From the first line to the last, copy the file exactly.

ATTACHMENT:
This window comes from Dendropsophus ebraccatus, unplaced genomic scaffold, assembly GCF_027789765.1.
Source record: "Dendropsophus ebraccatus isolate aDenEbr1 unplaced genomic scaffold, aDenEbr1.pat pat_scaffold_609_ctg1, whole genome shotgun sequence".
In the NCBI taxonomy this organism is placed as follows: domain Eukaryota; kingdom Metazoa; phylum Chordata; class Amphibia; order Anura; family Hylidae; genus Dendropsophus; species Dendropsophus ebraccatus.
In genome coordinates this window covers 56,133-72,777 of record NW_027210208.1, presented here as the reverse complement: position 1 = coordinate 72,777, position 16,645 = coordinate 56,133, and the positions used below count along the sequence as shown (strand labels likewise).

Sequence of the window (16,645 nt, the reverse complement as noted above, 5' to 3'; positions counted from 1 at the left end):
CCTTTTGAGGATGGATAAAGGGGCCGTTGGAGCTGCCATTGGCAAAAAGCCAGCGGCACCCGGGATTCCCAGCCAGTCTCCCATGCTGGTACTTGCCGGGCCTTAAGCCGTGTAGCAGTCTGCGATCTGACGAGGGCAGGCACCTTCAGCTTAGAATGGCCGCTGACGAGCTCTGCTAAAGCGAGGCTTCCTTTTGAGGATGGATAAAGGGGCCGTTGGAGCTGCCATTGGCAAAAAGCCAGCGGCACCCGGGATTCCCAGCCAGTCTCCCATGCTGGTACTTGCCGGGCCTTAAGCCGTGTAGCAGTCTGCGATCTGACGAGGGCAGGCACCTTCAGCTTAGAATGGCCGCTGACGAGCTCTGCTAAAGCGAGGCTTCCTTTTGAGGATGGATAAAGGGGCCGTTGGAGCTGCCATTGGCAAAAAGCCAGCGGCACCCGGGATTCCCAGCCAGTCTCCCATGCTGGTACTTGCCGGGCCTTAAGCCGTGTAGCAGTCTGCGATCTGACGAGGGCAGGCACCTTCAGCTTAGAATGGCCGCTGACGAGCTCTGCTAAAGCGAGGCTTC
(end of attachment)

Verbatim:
This window comes from Dendropsophus ebraccatus, unplaced genomic scaffold, assembly GCF_027789765.1.
Source record: "Dendropsophus ebraccatus isolate aDenEbr1 unplaced genomic scaffold, aDenEbr1.pat pat_scaffold_609_ctg1, whole genome shotgun sequence".
In the NCBI taxonomy this organism is placed as follows: domain Eukaryota; kingdom Metazoa; phylum Chordata; class Amphibia; order Anura; family Hylidae; genus Dendropsophus; species Dendropsophus ebraccatus.
In genome coordinates this window covers 56,133-72,777 of record NW_027210208.1, presented here as the reverse complement: position 1 = coordinate 72,777, position 16,645 = coordinate 56,133, and the positions used below count along the sequence as shown (strand labels likewise).

Sequence of the window (16,645 nt, the reverse complement as noted above, 5' to 3'; positions counted from 1 at the left end):
CCTTTTGAGGATGGATAAAGGGGCCGTTGGAGCTGCCATTGGCAAAAAGCCAGCGGCACCCGGGATTCCCAGCCAGTCTCCCATGCTGGTACTTGCCGGGCCTTAAGCCGTGTAGCAGTCTGCGATCTGACGAGGGCAGGCACCTTCAGCTTAGAATGGCCGCTGACGAGCTCTGCTAAAGCGAGGCTTCCTTTTGAGGATGGATAAAGGGGCCGTTGGAGCTGCCATTGGCAAAAAGCCAGCGGCACCCGGGATTCCCAGCCAGTCTCCCATGCTGGTACTTGCCGGGCCTTAAGCCGTGTAGCAGTCTGCGATCTGACGAGGGCAGGCACCTTCAGCTTAGAATGGCCGCTGACGAGCTCTGCTAAAGCGAGGCTTCCTTTTGAGGATGGATAAAGGGGCCGTTGGAGCTGCCATTGGCAAAAAGCCAGCGGCACCCGGGATTCCCAGCCAGTCTCCCATGCTGGTACTTGCCGGGCCTTAAGCCGTGTAGCAGTCTGCGATCTGACGAGGGCAGGCACCTTCAGCTTAGAATGGCCGCTGACGAGCTCTGCTAAAGCGAGGCTTC